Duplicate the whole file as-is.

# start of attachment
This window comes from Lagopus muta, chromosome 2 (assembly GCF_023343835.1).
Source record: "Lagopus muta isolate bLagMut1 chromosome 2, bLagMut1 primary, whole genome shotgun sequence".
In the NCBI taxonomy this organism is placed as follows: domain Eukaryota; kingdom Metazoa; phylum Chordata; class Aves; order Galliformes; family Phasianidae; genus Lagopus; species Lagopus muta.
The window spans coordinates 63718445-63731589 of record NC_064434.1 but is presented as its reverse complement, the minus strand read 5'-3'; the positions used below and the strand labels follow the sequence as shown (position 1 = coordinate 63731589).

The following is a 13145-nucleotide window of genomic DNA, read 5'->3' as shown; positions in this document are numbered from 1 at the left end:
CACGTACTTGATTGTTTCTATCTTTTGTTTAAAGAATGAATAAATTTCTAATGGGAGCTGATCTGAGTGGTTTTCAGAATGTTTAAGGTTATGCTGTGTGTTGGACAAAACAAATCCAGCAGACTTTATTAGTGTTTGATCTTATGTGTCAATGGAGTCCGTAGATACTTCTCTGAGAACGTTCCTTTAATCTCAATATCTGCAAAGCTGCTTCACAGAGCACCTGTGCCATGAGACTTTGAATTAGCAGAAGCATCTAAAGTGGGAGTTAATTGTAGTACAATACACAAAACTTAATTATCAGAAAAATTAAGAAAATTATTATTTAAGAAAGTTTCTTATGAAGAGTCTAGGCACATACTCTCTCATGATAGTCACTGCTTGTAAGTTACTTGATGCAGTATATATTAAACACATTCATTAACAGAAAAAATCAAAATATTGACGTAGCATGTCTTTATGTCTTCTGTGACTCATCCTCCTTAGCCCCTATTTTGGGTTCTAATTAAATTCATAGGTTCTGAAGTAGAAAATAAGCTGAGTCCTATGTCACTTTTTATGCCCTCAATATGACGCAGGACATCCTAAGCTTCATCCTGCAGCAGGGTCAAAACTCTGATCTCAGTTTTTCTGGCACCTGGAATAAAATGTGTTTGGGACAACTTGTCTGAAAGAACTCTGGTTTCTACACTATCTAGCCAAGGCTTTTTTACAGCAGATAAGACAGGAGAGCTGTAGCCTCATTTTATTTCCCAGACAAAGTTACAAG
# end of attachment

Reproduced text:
This window comes from Lagopus muta, chromosome 2 (assembly GCF_023343835.1).
Source record: "Lagopus muta isolate bLagMut1 chromosome 2, bLagMut1 primary, whole genome shotgun sequence".
In the NCBI taxonomy this organism is placed as follows: domain Eukaryota; kingdom Metazoa; phylum Chordata; class Aves; order Galliformes; family Phasianidae; genus Lagopus; species Lagopus muta.
The window spans coordinates 63718445-63731589 of record NC_064434.1 but is presented as its reverse complement, the minus strand read 5'-3'; the positions used below and the strand labels follow the sequence as shown (position 1 = coordinate 63731589).

The following is a 13145-nucleotide window of genomic DNA, read 5'->3' as shown; positions in this document are numbered from 1 at the left end:
CACGTACTTGATTGTTTCTATCTTTTGTTTAAAGAATGAATAAATTTCTAATGGGAGCTGATCTGAGTGGTTTTCAGAATGTTTAAGGTTATGCTGTGTGTTGGACAAAACAAATCCAGCAGACTTTATTAGTGTTTGATCTTATGTGTCAATGGAGTCCGTAGATACTTCTCTGAGAACGTTCCTTTAATCTCAATATCTGCAAAGCTGCTTCACAGAGCACCTGTGCCATGAGACTTTGAATTAGCAGAAGCATCTAAAGTGGGAGTTAATTGTAGTACAATACACAAAACTTAATTATCAGAAAAATTAAGAAAATTATTATTTAAGAAAGTTTCTTATGAAGAGTCTAGGCACATACTCTCTCATGATAGTCACTGCTTGTAAGTTACTTGATGCAGTATATATTAAACACATTCATTAACAGAAAAAATCAAAATATTGACGTAGCATGTCTTTATGTCTTCTGTGACTCATCCTCCTTAGCCCCTATTTTGGGTTCTAATTAAATTCATAGGTTCTGAAGTAGAAAATAAGCTGAGTCCTATGTCACTTTTTATGCCCTCAATATGACGCAGGACATCCTAAGCTTCATCCTGCAGCAGGGTCAAAACTCTGATCTCAGTTTTTCTGGCACCTGGAATAAAATGTGTTTGGGACAACTTGTCTGAAAGAACTCTGGTTTCTACACTATCTAGCCAAGGCTTTTTTACAGCAGATAAGACAGGAGAGCTGTAGCCTCATTTTATTTCCCAGACAAAGTTACAAG